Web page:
Scholarly Impact of Law School Faculties in 2012: Applying Leiter Scores to Rank the Top Third
31 Pages Posted: 17 Jul 2012 Last revised: 26 Jan 2016
Date Written: July 16, 2012
This study explores the scholarly impact of law faculties, ranking the top third of ABA-accredited law schools. Refined by Professor Brian Leiter, the “Scholarly Impact Score” for a law faculty is calculated from the mean and the median of total law journal citations over the past five years to the work of tenured members of that law faculty. In addition to a school-by-school ranking, we report the mean, median, and weighted score for each law faculty, along with a listing of the tenured law faculty members at each ranked law school with the highest individual citation counts.
Representing one-third of accredited American law schools, the law faculties ranked in this study have concretely demonstrated a collective commitment to legal scholarship. The law faculties at Yale, Harvard, Chicago, Stanford, and New York University continue to stand out nationally in scholarly prominence. Vanderbilt at #8 and Cornell at #9 have both risen a couple of places since 2010 into the Scholarly Impact top ten, with Columbia at #6, the new law school at California-Irvine at #7, and California-Berkeley at #10.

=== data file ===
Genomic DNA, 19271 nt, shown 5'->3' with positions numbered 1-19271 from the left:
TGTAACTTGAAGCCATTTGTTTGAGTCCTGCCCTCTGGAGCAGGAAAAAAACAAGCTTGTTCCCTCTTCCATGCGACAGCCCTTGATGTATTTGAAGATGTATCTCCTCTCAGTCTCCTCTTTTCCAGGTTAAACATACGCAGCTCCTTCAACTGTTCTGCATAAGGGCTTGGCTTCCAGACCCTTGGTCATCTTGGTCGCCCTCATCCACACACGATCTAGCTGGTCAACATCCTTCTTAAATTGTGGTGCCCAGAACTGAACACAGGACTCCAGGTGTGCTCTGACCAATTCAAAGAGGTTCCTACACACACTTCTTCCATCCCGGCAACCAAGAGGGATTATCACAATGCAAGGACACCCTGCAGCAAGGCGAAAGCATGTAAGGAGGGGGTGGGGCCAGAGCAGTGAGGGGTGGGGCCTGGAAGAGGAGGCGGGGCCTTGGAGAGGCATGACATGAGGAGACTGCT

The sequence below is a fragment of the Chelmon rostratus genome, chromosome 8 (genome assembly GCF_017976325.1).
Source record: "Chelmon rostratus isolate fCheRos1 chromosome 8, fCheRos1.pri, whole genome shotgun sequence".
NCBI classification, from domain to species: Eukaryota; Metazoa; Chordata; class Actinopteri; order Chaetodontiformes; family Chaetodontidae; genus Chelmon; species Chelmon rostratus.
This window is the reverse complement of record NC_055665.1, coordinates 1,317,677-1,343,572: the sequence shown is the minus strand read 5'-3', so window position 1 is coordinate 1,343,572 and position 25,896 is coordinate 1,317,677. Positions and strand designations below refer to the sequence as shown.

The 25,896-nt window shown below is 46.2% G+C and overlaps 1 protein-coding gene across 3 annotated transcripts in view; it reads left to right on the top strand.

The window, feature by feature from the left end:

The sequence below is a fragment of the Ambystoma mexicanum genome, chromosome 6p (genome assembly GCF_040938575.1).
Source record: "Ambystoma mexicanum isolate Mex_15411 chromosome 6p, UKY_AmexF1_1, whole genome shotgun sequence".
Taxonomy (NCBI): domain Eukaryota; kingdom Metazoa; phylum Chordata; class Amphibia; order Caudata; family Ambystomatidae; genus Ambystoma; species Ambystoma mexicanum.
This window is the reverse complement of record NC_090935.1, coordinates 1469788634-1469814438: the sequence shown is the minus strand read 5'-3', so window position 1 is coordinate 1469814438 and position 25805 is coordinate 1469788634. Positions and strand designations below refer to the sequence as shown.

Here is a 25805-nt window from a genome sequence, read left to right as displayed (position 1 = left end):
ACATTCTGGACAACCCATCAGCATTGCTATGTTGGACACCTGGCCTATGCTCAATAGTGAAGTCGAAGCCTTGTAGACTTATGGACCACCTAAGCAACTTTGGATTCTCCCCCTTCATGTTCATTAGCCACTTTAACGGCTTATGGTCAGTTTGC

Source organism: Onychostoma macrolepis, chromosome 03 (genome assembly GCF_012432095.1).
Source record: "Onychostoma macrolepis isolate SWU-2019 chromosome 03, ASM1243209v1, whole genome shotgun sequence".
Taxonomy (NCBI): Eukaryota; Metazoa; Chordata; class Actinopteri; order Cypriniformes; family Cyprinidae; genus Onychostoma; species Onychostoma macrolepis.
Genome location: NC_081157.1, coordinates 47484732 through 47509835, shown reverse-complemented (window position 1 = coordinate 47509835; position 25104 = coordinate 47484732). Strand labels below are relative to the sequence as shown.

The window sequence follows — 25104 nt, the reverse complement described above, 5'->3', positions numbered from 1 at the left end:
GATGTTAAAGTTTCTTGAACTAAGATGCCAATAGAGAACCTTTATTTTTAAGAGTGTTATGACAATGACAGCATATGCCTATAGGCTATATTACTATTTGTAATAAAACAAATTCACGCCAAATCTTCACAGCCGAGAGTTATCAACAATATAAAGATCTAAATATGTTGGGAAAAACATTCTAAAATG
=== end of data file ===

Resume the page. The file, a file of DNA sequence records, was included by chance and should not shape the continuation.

Rounding out the top 20 are other law schools traditionally ranked among the nation’s elite institutions — Pennsylvania, Duke, Northwestern, Michigan, UCLA, Virginia, George Washington, Georgetown, Minnesota, and Texas. Inside the top 25 for Scholarly Impact ranking are Boston University, George Mason, California-Davis, USC, and Cardozo. Just outside the top 25 are Emory, Washington University, Illinois, and Colorado. Three law faculties are tied for the #30 position: Ohio State, the University of St. Thomas (Minnesota), and Washington & Lee.
Brooklyn, Cardozo, Case Western, Chapman, Colorado, Florida State, George Mason, Hawaii, Hofstra, Houston, Missouri-Columbia, Nevada-Las Vegas, New York Law School, Penn State, Pittsburgh, Rutgers-Camden, Seattle, and the University of St. Thomas (Minnesota) achieve Scholarly Impact Scores well above the rankings assigned by U.S. News. Three newer law schools accredited within the past two decades — the University of St. Thomas, Nevada-Las Vegas, and Chapman — have already made a scholarly impact that dramatically outpaces their present academic reputations.
Keywords: scholarly impact, scholarly impact study, Leiter scores, legal scholarship, law schools, law faculties, legal education
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